The Speed show, “Kentucky Women: Helen LaFrance,” features more than 35 pieces, including LaFrance’s “memory paintings,” her hand-carved wooden dolls and sculptures. LaFrance was also a quilter.
“She’s experienced a lot. I mean, she passed away at 101 years old,” the Speed’s American Association of Museum Directors intern, Marissa Coleman, who helped organize the exhibition, said. “So there’s just life in her pieces.”
Coleman and the museum’s chief curator, Erika Holmquist-Wall, have arranged the show “salon style,” hanging the paintings closely together, in the Speed’s Kentucky Gallery.
Holmquist-Wall said they wanted to fit in as much of her work as possible.
“We have all been sitting in our homes, looking at screens, for the past two and a half years, and we all need to see more art in person and as much art as possible. So we went maximalist,” she said.
Yet, they feel like they’re “only scratching the surface” with this exhibition. Holmquist-Wall would love to see LaFrance get a larger exhibition, accompanied by scholarly publications.
“My hope is with this exhibition that it will lead to greater things, more attention, and more being written and shared about her and her work.”
Saving a LaFrance mural in Mayfield
One of LaFrance’s earliest public works is a mural of Jesus praying. It’s located at the St. James AME Church in Mayfield, Ky., a town where LaFrance lived when she died.
Last December, tornadoes devastated western Kentucky communities, including Mayfield, where the storm wiped out the downtown. Several of LaFrance’s paintings depicting Mayfield buildings that were destroyed by the December tornadoes are on display in the Speed exhibition.
The few parts of the historic Black church still upright include the front doors and LaFrance’s mural, which is at the back of the choir stand. Church staff have protected the mural from the elements and ongoing construction with a tarp.
Church member Kristy Lawson, whose mother LaFrance raised as her own, believes the mural’s survival was an act of God.
“He knew Granny’s heart. He knew what she wanted to do, what she meant to everybody,” Lawson said.
Lawson said LaFrance was kind, giving and didn’t care for material things. She was also a woman of faith.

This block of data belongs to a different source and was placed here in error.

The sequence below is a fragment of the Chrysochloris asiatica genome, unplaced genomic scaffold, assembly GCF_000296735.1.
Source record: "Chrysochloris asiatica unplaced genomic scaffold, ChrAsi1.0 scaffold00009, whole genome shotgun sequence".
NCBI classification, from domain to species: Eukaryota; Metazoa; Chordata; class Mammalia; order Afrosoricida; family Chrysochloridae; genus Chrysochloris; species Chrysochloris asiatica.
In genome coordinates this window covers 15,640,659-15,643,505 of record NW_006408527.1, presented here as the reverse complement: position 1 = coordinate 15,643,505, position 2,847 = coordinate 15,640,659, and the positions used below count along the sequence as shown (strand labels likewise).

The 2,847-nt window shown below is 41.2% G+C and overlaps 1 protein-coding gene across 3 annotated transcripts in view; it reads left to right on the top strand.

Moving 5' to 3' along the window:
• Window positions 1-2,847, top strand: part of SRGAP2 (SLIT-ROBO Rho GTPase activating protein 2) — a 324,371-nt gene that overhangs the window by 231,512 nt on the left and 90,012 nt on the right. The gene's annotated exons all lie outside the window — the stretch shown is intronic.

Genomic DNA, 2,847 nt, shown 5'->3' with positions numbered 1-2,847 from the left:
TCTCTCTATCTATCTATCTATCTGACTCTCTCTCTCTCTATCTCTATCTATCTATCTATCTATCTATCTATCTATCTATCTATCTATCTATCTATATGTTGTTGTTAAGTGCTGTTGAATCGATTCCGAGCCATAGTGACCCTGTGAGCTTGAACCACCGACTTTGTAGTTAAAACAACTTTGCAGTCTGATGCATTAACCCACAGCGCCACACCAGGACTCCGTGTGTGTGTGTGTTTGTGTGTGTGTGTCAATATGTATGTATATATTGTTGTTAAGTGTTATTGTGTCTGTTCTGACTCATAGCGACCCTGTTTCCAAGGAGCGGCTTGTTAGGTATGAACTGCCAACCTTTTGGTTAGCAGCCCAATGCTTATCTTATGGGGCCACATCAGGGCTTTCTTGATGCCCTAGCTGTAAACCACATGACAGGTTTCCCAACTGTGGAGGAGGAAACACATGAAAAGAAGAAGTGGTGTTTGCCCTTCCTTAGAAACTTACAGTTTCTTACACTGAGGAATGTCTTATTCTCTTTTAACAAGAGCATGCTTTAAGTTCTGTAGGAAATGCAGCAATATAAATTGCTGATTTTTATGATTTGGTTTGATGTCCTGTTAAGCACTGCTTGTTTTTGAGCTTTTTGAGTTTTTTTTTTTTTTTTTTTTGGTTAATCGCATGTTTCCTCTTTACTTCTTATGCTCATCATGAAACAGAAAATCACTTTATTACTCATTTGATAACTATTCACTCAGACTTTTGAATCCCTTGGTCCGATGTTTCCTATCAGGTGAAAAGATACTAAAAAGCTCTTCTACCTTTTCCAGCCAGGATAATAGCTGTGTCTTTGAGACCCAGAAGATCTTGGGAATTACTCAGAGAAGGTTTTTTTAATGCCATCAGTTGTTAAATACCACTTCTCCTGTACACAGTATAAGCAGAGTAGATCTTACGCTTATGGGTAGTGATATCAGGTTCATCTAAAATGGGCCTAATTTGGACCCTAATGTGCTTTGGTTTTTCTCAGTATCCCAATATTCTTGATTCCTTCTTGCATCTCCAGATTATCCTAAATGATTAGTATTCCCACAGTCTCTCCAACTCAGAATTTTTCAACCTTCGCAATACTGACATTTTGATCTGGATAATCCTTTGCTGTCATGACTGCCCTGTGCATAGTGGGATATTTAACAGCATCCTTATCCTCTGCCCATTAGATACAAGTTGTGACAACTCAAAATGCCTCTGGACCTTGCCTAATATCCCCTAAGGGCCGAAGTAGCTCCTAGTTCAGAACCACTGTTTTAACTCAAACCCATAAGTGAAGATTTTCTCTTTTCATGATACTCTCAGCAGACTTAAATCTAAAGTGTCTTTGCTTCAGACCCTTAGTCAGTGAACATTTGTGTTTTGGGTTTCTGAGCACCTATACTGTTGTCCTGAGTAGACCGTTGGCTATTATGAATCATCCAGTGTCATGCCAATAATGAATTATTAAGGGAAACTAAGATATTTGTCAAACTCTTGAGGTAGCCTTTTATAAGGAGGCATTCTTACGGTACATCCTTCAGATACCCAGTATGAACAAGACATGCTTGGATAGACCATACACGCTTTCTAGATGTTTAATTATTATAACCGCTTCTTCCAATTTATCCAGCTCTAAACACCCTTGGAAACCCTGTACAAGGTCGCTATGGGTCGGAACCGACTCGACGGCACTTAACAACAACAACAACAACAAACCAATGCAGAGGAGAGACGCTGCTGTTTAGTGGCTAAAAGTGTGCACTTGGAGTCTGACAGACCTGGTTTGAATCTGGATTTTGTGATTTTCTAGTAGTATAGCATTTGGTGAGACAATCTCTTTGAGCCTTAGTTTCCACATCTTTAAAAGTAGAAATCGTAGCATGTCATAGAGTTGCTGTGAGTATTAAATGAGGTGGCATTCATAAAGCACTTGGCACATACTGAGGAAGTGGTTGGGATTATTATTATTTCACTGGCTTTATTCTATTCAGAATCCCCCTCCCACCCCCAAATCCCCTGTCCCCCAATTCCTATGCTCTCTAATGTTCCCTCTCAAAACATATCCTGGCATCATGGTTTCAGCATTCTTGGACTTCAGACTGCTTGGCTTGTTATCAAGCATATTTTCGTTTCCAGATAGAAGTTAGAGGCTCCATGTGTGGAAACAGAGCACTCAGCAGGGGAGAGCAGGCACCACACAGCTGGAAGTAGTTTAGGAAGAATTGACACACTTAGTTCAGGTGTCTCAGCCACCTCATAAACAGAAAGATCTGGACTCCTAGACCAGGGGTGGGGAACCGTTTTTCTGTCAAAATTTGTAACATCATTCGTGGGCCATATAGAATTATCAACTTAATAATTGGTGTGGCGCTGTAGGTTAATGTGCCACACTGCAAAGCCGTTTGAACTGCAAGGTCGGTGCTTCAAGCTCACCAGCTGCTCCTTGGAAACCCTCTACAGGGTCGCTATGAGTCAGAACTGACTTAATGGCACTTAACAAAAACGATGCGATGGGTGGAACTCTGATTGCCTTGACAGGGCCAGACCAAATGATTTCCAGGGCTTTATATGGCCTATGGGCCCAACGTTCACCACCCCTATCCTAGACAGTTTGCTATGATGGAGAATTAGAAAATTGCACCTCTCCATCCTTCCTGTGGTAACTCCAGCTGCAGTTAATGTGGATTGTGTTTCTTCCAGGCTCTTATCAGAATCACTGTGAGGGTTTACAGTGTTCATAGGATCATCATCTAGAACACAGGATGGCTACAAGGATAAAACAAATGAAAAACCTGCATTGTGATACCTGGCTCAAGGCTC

“She’d get up five or six in the morning, start her day with her Bible, or go look at her garden or go see the pond. She was just very nature,” Lawson said.
Kristen Armstrong, who knew LaFrance as great-Granny, said she was also “very family-oriented.” She remembers big holiday meals at LaFrance’s home.
“She wanted everybody to come together,” Armstrong said.
Church steward Thomas Bright found LaFrance and her artistic accomplishments inspiring. He said she’s an important part of American history and Black history.
“A lot of our history is lost,” Bright said. “And that’s why she should be remembered for that and recognized.”
There’s still significant rebuilding to be done with the church itself. That needs to be addressed first, Bright said, and the work could take another year or more. But they plan to eventually touch up the mural and enclose it to preserve it.
“It’s gonna be the focal point of the church when you first walk in,” Bright said.
According to WKMS, St. James AME Church received $100,000 in funds from the National Trust for Historic Preservation earlier this year to put toward rebuilding and preserving the church and the LaFrance mural.
Family and friends think LaFrance would be surprised by all of this attention.
“She never considered herself something very grand,” Wanda Stubblefield said.
Art was just something LaFrance loved to do.
A disclaimer: The Speed Art Museum is among the financial supporters of Louisville Public Media.